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Cosmogenic beryllium (10Be)

Beryllium has one stable nuclide (9Be) and two cosmogenic radionuclides, 7Be und 10Be; 7Be has too short a half-life (53 days) to be useful for in situ applications; the half-life of 10Be is 1.36+/-0.07Ma; 10Be can be used for geological applications during the entire Quarternary and Pliocene.

10Be is produced mainly by spallation reactions from oxygen in rocks and minerals close to the surface. In the Earth's atmosphere 10Be is produced by spallation reactions on nitrogen and oxygen. For in situ applications (applications based on cosmogenic nuclides in rocks/minerals) the meteoric component of 10Be has to be removed; a large part of the sample preparation is therefore the  complete removal of the meteoric component. In almost all in-situ 10Be applications quartz is used as target mineral. The difficulty of removing meteoric 10Be from minerals other than quartz stands in the way of the widespread use of other mineral phases for in situ 10Be applications. 10Be is the most widely used cosmogenic nuclide for terrestric in-situ applications. An important aspect of sample preparation for 10Be samples for ASMS measurements has to be the removal of boron, whose isotope 10B interferes during AMS measurements on mass 10. Thus, an almost boron-free lab environment is important for the chemical sample preparation.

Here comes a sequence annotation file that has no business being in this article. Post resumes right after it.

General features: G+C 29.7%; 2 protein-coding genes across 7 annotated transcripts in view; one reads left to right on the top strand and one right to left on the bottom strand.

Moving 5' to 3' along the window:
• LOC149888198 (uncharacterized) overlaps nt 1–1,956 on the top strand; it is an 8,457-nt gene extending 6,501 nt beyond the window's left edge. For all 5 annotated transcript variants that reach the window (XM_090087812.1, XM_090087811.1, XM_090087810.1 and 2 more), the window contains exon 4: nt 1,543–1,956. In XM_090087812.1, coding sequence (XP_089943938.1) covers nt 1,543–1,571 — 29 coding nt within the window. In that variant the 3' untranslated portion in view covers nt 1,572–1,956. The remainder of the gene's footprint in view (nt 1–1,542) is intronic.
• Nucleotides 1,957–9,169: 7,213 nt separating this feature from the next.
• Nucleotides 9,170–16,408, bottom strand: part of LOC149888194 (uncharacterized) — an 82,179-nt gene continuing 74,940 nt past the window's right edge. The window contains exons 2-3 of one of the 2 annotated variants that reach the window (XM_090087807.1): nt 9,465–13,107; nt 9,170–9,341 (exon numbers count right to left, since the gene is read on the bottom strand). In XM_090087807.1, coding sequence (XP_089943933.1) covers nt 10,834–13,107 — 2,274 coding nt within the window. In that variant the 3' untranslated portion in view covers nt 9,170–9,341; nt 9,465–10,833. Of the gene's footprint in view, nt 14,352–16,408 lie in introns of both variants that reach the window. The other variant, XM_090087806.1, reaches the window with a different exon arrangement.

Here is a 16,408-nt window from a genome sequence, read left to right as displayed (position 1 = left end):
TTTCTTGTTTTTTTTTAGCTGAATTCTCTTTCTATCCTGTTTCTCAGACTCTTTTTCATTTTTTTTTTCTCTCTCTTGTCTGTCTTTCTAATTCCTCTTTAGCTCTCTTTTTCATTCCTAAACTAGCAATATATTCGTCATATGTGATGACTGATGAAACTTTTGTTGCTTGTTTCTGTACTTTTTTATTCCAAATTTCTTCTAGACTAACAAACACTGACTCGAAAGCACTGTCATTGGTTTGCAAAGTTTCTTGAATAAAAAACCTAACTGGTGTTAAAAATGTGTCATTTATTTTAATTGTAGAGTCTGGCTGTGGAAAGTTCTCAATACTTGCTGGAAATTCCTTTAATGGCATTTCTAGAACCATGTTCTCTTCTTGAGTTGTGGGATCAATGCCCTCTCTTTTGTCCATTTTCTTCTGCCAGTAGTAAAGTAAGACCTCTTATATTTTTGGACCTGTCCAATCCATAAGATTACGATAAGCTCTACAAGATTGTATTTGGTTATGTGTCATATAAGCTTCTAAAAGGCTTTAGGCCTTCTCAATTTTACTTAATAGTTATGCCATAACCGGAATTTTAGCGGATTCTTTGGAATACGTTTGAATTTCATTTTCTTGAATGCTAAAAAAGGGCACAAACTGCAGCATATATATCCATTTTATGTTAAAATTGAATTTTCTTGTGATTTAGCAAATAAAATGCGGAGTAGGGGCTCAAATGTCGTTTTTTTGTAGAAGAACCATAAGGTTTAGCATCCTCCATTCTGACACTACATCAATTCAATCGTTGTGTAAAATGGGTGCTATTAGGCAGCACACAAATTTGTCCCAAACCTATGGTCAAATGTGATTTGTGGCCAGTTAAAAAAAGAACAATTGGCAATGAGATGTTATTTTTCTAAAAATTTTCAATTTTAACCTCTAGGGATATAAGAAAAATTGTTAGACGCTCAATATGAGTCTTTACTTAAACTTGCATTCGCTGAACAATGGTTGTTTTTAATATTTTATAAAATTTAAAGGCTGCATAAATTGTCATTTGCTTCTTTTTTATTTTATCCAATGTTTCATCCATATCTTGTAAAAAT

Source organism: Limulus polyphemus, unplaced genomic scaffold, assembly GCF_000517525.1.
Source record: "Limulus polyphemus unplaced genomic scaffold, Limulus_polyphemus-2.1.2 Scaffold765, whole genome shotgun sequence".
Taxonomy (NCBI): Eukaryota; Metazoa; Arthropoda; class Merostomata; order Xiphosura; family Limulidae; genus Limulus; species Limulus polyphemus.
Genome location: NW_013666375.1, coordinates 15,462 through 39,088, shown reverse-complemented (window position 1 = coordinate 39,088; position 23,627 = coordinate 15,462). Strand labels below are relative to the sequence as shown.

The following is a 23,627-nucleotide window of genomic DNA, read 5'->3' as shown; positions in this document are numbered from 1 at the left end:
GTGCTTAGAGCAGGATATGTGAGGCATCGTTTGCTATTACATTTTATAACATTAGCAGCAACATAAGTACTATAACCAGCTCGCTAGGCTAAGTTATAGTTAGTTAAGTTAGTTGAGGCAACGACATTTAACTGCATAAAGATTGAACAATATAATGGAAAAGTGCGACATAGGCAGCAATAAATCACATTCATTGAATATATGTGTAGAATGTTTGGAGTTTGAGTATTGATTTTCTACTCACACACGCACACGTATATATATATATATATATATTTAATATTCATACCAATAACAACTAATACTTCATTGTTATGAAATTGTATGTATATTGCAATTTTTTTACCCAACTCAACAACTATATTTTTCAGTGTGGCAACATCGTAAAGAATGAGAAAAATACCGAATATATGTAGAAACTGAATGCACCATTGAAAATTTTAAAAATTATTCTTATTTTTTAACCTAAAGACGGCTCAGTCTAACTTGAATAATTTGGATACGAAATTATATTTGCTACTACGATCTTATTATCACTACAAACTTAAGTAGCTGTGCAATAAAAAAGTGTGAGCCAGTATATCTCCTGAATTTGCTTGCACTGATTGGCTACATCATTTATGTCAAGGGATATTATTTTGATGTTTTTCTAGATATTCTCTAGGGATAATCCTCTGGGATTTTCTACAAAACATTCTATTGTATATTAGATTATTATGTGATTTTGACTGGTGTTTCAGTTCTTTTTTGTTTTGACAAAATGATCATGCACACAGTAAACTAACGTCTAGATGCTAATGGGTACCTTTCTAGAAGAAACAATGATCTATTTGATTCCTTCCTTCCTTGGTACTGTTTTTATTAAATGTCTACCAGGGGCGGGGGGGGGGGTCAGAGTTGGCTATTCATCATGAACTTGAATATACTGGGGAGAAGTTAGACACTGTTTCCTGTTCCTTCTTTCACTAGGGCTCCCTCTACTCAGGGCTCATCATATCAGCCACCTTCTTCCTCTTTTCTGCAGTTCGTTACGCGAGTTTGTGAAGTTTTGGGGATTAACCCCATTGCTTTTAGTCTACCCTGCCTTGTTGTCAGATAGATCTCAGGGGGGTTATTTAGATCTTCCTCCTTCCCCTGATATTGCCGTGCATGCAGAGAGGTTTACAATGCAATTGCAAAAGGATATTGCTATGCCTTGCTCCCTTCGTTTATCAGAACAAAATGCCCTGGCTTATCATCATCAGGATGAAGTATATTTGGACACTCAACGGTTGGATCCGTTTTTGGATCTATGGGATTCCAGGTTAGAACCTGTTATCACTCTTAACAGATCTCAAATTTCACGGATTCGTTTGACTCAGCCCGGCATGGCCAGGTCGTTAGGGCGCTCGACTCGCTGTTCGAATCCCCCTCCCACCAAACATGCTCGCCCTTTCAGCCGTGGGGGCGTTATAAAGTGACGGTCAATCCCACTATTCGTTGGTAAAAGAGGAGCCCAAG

Cosmogenic aluminium (26Al)

Aluminium has one stable nuclide (27Al) and one cosmogenic radionuclide; the cosmogenic radionuclide 26Al has a half-life of 708+/-17 ka. For geological applications 26Al is used in conjunction with 10Be frequently. Together, the 10Be  – 26Al couple is regularly used to constrain complex exposure histories and for burial dating of sediments.

In silicates close to the surface 26Al is mainly produced by spallation reactions from Si. Since a high Al content (>100 ppm) in samples is prohibiting AMS measurements, quartz is mainly used for 26Al. Due to the lack of appropriate target elements in the atmosphere, production of atmospheric 26Al is low. Consequently, meteoric 26Al is usually not a major concern in the application of in situ 26Al.

An important aspect of the determination of  26Al concentrations in geologic samples is the exact determination of stable 27Al in the sample. 26Al concentrations are determined by the measurement of the 26Al/27Al ratio by AMS and the analytically determined 27Al content.

Cosmogenic chlorine (36Cl)

Chlorine has two stable nuclides (35Cl and 37Cl) and a cosmogenic radionuclide 36Cl (half-life of 301+/-2 ka).

In rocks and minerals close to the surface 36Cl is mainly produced by spallation reactions from K and Ca, and, to a lesser extent, from Ti and Fe. In chlorine rich samples, the thermal-neutron flux generated in rocks can also produce 36Cl via the (n,γ) capture reaction. Since the thermal-neutron flux is reactive to the environmental conditions (humidity) and thus not accountable, it is best when samples contain not much stable chlorine (<10-20 ppm). 36Cl is the only cosmogenic nuclide that can be analyzed routinely in carbonates, feldspars and basalts. Carbonates are generally rich in Ca and poor in stable chlorine, therefore precise ages can be determined even for very young samples (couple of 100 years).

Besides the separation of chlorine carrying phases (mineral separation and chemical leaching) is the separation of sulfur important during the chemical preparation of a sample for AMS measurement. 36S interferes on 36Cl  determinations.